The most obvious explanation for their inaction is that they were frightened that Gideon might still be unsuccessful and they would be subjected to reprisals. Seven years of hardship and enemy occupation had scarred their psyche to the point that even resounding success could not persuade them that an ultimately favourable outcome was likely if not inevitable. They were captive, you might say, to a fixed mindset. 

Fixed mindsets are all too common in church world. Even though the stakes are nowhere near as high as they were for the people of Succoth or Peniel, many Christians appear to have a fear of stepping out in faith. Why? Presumably, in case they fail. And if they fail? That would prove the weakness of their faith. Or their inability in the first place. Or cause them to lose face. And if you have an outlook that says your faith / ability / confidence, etc., is fixed, then you find yourself locked into your own inherent weakness. Failure becomes the key that locks the door on future success.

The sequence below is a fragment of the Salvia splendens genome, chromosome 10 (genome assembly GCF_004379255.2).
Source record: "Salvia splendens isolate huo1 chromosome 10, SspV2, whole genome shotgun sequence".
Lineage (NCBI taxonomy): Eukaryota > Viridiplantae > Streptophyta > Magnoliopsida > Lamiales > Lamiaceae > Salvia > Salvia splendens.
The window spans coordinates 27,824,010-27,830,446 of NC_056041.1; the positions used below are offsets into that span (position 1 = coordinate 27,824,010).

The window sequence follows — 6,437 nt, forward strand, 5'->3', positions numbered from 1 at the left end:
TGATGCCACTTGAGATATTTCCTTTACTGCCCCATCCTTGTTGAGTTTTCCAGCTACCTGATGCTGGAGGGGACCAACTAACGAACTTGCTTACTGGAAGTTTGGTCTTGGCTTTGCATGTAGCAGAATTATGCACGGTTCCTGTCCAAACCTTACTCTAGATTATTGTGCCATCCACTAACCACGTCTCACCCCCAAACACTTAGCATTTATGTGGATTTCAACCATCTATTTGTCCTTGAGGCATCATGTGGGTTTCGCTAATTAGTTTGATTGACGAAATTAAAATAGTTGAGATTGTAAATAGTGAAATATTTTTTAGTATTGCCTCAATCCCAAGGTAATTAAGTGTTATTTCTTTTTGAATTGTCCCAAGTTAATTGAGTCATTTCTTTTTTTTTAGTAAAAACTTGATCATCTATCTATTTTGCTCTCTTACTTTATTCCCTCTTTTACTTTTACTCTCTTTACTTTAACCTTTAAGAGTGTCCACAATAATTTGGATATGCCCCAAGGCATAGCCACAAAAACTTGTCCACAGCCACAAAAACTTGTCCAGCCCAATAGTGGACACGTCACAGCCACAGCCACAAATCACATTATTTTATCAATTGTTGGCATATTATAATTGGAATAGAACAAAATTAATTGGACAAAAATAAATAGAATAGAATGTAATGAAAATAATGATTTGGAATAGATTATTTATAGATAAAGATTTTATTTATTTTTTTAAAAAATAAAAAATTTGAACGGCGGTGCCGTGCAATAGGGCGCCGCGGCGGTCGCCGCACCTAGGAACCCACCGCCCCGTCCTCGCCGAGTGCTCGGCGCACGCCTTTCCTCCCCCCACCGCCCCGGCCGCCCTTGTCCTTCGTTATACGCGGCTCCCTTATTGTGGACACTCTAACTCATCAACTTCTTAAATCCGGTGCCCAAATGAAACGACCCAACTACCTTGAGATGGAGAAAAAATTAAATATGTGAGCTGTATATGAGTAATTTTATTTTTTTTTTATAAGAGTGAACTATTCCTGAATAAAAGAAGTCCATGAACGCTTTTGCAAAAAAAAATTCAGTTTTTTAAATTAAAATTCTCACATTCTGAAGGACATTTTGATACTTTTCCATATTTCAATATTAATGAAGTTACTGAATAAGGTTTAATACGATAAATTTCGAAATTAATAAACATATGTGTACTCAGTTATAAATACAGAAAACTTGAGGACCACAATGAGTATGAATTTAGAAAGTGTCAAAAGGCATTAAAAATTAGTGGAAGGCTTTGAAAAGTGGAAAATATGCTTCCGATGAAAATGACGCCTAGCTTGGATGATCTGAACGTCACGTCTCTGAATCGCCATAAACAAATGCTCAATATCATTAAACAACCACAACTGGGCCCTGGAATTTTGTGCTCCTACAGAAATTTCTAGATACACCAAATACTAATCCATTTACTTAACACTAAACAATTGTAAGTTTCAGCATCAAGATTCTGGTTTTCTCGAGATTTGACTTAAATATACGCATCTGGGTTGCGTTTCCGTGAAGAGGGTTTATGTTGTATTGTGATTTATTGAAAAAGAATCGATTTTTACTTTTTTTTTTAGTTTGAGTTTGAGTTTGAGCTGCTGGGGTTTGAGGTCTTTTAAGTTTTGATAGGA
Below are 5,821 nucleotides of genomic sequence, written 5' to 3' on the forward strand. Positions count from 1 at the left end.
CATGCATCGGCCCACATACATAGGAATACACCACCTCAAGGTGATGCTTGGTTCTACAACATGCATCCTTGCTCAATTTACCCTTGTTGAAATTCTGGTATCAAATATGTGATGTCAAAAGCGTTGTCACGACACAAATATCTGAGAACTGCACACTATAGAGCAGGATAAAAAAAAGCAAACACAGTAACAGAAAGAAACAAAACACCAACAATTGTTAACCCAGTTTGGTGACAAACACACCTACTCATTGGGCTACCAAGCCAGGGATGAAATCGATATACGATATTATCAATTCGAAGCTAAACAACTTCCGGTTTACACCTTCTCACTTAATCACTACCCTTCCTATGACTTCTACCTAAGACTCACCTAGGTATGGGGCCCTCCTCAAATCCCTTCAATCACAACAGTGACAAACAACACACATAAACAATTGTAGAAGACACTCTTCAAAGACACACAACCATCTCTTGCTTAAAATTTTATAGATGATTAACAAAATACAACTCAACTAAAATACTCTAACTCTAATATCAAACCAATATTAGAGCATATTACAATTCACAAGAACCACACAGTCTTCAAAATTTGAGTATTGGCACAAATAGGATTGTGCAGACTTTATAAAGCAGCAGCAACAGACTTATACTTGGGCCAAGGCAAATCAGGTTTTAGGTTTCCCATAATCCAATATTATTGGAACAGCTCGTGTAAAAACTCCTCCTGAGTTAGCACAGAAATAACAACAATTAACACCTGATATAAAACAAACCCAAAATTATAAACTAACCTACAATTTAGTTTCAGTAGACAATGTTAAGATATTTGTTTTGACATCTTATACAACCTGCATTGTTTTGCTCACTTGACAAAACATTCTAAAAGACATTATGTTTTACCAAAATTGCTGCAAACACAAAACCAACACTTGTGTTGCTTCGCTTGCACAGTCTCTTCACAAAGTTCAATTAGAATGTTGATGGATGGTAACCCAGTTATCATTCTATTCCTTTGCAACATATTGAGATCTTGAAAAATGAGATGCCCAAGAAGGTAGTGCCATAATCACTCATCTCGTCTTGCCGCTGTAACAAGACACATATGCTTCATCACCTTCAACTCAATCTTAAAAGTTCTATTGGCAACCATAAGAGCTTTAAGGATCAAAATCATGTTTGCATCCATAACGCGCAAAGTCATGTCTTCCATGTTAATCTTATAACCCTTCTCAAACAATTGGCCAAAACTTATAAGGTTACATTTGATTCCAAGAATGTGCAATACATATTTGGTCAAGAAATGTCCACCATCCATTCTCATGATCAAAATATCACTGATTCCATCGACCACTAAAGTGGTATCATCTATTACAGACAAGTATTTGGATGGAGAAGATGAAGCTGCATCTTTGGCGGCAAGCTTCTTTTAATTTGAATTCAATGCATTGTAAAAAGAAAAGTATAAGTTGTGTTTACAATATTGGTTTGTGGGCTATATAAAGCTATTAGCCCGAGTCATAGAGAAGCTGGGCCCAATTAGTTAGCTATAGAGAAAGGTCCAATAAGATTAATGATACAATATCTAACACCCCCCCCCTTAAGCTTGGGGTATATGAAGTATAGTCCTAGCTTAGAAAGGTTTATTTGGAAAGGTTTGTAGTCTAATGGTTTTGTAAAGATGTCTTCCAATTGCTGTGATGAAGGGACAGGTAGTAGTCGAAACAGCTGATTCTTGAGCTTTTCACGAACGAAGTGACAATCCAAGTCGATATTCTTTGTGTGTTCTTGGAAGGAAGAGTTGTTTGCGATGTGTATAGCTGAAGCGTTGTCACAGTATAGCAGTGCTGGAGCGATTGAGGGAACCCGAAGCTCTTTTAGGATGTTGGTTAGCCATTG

But what if failure was the key to unlocking the door of future success? What if we developed a mindset which said “This is an opportunity to grow”? I think whole knew horizons of possibility would open up before us.

I would go further and suggest that Jesus and the apostles worked on the basis of a growth mindset in the way that they developed people. The disciples got it wrong time and again, yet on every occasion Jesus taught them something new and important. Their ignorance or inability was not fixed. They could grow out of it. Peter’s failure before the crucifixion became a doorway into a deeper appreciation of the grace of Christ.